Although the immunization programmes have made significant progress in preventing hepatitis B infection, Guangdong still has a severe epidemic of hepatitis B, especially in the opening Pearl River Delta region. However, limited information is available about the current burden status of hepatitis B at the regional population level in the Pearl River Delta. Therefore, to evaluate the current status of hepatitis B burden, as well as to prevent HBV infection by promoting community-based interventions, this study provided an up-to-date assessment of HBsAg prevalence in a large population involving 169,211 residents through a community-based study, and investigated relevant epidemiological factors for HBV infection in the region.

Methods

Study population and data collection

This community-based cross-sectional study occurred between January 2014 and December 2015 in two geographically defined regions in the Pearl River Delta of Guangdong province, South China. Stratified cluster random sampling was used to recruit residents from the Pearl River Delta region. The first level of stratification sampling involved cities. Based on the geographic characteristics and the level of socio-economic development, two cities including Guangzhou and Zhongshan (which respectively represent the northern and southern Pearl River Delta) were included in this study. Based on the population density and stability and exposure to certain risk factors, the Liwan and Yuexiu districts from Guangzhou and the municipal district from Zhongshan were chosen. The third level of stratification was the random selection of communities based on the demographic characteristics of each community. Potentially eligible participants within each household in each of 825 communities randomly selected in the study were identified through official residential records to ensure that residents were more widespread throughout the study areas. Invitation letters were delivered door to door by health workers following extensive publicity campaigns.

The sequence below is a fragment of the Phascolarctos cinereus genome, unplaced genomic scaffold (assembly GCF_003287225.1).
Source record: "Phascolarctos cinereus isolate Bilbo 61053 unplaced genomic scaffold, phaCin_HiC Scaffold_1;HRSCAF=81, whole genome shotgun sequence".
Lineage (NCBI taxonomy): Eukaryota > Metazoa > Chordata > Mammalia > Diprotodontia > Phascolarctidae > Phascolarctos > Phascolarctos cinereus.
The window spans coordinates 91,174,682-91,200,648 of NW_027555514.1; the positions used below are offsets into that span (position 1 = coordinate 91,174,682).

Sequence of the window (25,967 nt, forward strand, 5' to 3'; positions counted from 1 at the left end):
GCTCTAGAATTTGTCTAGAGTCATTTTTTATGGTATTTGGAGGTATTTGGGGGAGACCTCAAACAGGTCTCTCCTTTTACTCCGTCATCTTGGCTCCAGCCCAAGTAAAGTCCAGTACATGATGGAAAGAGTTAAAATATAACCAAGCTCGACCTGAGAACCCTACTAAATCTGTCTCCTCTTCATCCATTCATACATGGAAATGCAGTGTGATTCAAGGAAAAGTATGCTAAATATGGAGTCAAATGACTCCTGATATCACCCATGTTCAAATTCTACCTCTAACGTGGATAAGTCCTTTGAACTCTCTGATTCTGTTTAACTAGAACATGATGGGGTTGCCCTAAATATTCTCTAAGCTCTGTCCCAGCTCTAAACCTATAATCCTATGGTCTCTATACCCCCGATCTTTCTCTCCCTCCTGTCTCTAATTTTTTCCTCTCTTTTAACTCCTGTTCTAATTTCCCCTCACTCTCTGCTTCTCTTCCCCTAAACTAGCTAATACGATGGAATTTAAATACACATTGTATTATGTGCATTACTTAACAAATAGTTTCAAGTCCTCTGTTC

To encourage participation, all selected residents were informed by local community responsibility doctors, a week before the actual administration. All selected residents were asked to bring their unique national identity cards to be registered in the field. Prior to enrolment, the residents were informed of the details of this study and gave written informed consent for access to their medical records and long-term storage of blood for anonymized medical research purposes.